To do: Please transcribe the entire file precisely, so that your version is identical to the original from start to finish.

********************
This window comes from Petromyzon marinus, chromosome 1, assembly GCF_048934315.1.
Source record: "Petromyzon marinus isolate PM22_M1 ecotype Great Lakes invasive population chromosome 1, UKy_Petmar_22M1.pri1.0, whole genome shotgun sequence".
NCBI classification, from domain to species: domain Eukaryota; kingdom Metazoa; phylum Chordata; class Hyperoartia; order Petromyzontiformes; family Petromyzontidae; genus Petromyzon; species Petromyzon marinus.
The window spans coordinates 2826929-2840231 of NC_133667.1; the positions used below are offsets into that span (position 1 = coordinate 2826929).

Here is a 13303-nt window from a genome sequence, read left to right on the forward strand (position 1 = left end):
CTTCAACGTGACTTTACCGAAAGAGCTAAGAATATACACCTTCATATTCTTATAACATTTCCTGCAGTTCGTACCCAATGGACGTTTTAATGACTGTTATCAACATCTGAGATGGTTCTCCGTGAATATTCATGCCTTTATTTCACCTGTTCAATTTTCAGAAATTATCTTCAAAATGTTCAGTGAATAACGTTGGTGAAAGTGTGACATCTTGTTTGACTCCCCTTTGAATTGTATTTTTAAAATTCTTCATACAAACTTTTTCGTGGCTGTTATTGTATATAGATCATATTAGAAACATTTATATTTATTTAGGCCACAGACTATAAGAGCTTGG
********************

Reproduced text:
This window comes from Petromyzon marinus, chromosome 1, assembly GCF_048934315.1.
Source record: "Petromyzon marinus isolate PM22_M1 ecotype Great Lakes invasive population chromosome 1, UKy_Petmar_22M1.pri1.0, whole genome shotgun sequence".
NCBI classification, from domain to species: domain Eukaryota; kingdom Metazoa; phylum Chordata; class Hyperoartia; order Petromyzontiformes; family Petromyzontidae; genus Petromyzon; species Petromyzon marinus.
The window spans coordinates 2826929-2840231 of NC_133667.1; the positions used below are offsets into that span (position 1 = coordinate 2826929).

Here is a 13303-nt window from a genome sequence, read left to right on the forward strand (position 1 = left end):
CTTCAACGTGACTTTACCGAAAGAGCTAAGAATATACACCTTCATATTCTTATAACATTTCCTGCAGTTCGTACCCAATGGACGTTTTAATGACTGTTATCAACATCTGAGATGGTTCTCCGTGAATATTCATGCCTTTATTTCACCTGTTCAATTTTCAGAAATTATCTTCAAAATGTTCAGTGAATAACGTTGGTGAAAGTGTGACATCTTGTTTGACTCCCCTTTGAATTGTATTTTTAAAATTCTTCATACAAACTTTTTCGTGGCTGTTATTGTATATAGATCATATTAGAAACATTTATATTTATTTAGGCCACAGACTATAAGAGCTTGG